2022 was a crucial year for India in combating climate change, reverse nature loss
India set ambitious climate goals in line with Prime Minister Narendra Modi’s promises made in Glasgow and took crucial steps for environment protection and wildlife conservation in 2022, including the launch of Mission LiFE and the reintroduction of Cheetah 70 years after the species became extinct in the country.
The country established Asia’s largest Ramsar Sites network in the 75th year of Independence, introduced a ban on harmful single-use plastic items, and passed the Wildlife (Protection) Amendment Bill, 2022 to strengthen the protection of endangered species and enhance punishment for illegal wildlife trade.
The government strengthened air pollution reduction targets under the National Clean Air Programme (NCAP) and implemented a comprehensive policy to fight winter pollution in Delhi-NCR.
Calling on people to adopt an environmentally conscious lifestyle that focuses on mindful and deliberate utilisation instead of mindless and wasteful consumption, Prime Minister Narendra Modi along with UN Secretary-General Antonio Guterres in October launched Mission LiFE, a global plan of action aimed at saving the planet from the disastrous consequences of climate change.
The cover decision of the UN climate summit in Egypt also noted the importance of transition to sustainable lifestyles and sustainable patterns of consumption and production for efforts to address climate change.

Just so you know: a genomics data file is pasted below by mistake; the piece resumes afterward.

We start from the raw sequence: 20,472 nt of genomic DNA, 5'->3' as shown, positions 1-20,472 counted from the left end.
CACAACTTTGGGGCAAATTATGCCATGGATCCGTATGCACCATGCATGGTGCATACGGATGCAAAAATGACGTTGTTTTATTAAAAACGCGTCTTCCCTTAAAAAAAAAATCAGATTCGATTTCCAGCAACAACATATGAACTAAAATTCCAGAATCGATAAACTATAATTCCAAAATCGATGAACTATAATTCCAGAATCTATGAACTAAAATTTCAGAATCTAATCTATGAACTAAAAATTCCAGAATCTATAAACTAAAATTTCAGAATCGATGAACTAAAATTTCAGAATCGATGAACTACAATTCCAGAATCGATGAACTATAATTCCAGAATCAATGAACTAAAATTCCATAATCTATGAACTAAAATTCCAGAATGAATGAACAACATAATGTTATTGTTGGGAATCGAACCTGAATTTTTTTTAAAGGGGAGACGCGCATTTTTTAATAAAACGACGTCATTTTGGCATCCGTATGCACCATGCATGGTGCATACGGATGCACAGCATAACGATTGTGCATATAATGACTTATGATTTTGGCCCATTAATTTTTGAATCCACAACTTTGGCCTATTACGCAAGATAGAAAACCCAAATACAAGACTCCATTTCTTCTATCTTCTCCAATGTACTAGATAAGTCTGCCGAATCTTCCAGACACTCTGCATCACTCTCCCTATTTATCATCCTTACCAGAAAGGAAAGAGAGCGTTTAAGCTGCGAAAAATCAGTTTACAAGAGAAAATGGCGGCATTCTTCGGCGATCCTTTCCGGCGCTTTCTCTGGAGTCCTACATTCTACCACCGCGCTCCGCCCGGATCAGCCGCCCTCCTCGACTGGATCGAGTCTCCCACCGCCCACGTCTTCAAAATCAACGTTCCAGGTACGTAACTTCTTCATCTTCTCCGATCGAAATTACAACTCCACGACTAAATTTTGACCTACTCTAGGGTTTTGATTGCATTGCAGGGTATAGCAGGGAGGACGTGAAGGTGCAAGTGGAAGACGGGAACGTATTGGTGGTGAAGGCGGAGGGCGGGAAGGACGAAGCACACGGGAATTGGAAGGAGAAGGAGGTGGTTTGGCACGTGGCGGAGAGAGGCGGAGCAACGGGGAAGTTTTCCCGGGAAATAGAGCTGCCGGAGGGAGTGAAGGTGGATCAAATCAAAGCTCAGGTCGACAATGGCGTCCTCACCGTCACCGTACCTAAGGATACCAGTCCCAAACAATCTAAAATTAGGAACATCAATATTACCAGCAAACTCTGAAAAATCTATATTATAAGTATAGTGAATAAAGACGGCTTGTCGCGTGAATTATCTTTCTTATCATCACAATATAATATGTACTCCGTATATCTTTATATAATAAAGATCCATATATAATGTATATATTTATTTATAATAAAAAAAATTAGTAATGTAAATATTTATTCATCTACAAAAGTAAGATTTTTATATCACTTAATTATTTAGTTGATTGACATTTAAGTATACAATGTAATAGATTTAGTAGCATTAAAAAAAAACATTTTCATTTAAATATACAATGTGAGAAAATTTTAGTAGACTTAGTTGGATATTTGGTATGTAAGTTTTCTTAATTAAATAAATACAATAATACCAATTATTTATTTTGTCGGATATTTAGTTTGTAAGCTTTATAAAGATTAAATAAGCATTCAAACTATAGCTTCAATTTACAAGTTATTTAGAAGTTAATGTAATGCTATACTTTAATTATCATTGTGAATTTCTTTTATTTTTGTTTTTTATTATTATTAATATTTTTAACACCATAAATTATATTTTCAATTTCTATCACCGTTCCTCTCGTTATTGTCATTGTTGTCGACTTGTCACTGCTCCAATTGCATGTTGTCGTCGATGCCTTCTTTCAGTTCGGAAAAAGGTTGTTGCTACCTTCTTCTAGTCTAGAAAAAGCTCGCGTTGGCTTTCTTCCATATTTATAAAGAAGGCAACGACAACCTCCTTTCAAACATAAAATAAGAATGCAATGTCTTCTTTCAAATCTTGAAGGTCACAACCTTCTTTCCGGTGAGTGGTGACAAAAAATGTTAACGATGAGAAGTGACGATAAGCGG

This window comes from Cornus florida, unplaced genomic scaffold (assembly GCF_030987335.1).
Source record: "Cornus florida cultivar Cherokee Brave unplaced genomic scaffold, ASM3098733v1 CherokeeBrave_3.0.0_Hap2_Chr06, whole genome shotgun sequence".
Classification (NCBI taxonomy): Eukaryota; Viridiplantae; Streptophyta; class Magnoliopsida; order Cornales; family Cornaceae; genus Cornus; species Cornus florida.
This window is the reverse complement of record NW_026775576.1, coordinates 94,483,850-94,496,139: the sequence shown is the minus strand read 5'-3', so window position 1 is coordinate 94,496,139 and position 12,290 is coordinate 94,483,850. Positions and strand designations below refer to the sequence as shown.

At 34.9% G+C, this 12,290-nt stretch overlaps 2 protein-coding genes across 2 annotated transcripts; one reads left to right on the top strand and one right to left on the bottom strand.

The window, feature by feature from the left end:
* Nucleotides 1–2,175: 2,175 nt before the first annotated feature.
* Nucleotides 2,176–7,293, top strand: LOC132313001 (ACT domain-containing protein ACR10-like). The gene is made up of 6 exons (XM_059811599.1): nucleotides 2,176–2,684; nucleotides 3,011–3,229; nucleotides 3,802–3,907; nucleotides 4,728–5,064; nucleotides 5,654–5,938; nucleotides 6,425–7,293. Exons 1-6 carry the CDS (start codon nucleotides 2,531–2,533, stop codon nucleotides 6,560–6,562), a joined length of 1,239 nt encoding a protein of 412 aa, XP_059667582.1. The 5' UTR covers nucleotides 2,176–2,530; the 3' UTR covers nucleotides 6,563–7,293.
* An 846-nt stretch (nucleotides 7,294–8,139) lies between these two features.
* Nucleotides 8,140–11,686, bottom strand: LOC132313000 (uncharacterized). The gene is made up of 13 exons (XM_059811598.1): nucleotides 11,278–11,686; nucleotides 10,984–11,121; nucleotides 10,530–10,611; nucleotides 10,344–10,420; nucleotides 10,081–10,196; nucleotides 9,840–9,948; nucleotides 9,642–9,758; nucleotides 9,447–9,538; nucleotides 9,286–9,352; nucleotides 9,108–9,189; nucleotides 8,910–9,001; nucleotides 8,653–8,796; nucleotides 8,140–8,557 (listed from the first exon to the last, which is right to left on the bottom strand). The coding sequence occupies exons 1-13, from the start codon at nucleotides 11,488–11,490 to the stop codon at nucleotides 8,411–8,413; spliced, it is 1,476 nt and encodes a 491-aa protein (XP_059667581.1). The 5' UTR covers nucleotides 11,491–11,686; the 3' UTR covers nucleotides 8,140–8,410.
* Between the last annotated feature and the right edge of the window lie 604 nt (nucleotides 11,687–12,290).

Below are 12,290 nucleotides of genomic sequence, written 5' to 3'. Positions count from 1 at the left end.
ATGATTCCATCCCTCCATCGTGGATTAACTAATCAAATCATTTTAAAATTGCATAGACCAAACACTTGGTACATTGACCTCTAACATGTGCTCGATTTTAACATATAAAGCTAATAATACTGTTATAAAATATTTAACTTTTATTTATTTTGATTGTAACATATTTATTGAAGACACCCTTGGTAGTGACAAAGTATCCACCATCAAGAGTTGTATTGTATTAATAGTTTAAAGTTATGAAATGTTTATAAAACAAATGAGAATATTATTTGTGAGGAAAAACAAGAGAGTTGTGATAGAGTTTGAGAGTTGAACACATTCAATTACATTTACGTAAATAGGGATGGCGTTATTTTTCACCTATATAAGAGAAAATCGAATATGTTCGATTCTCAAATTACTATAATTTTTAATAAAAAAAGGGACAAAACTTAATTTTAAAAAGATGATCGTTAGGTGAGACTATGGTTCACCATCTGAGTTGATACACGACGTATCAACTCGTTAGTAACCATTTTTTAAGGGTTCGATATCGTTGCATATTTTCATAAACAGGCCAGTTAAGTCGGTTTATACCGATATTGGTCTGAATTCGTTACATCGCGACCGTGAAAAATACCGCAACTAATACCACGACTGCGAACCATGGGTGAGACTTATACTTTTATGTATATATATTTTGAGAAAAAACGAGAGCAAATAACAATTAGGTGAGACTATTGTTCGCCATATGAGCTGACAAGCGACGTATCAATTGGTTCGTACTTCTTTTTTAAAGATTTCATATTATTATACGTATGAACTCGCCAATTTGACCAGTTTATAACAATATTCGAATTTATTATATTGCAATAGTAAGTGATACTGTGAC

India updated its Nationally Determined Contribution (NDC) in August 2022, seven years after it first submitted its plans to fight climate change to the United Nations Framework Convention on Climate Change.
The country is now committed to reducing the emission intensity of its GDP by 45 per cent by 2030 as against the earlier target of 33-35 per cent (compared to 2005 emission levels). The second target is to achieve 50 per cent cumulative installed electric power capacity from non-fossil fuel sources (including nuclear) by 2030.
These NDCs are, however, contingent on delivery of finance and technology transfer. India submitted its long-term plan to achieve the net zero target by 2070 to the UNFCCC at COP27 in Egypt’s Sharm El-Sheikh, emphasising climate justice, sustainable lifestyles and equity.
The plan focuses on “strategic transition” of several high-emission sectors, such as electricity and transport; urbanisation; carbon dioxide removal for industry; forests; finance and investments; and improving research, innovation, climate adaptation and resilience.
The introduction of eight Namibian cheetahs into Madhya Pradesh’s Kuno National Park was the highlight of India’s wildlife conservation efforts this year.
Prime Minister Modi had released the first batch of five female and three male cheetahs into a quarantine enclosure at the Kuno National Park on his birthday on September 17.
The large carnivore had got completely wiped out from the country due to over-hunting and habitat loss.
According to the “Action Plan for Reintroduction of Cheetah in India”, around 12-14 wild cheetahs (8-10 males and 4-6 females) that are ideal for establishing a new population would be imported from South Africa, Namibia and other African countries, as a founder stock for five years initially and then as may be required by the programme.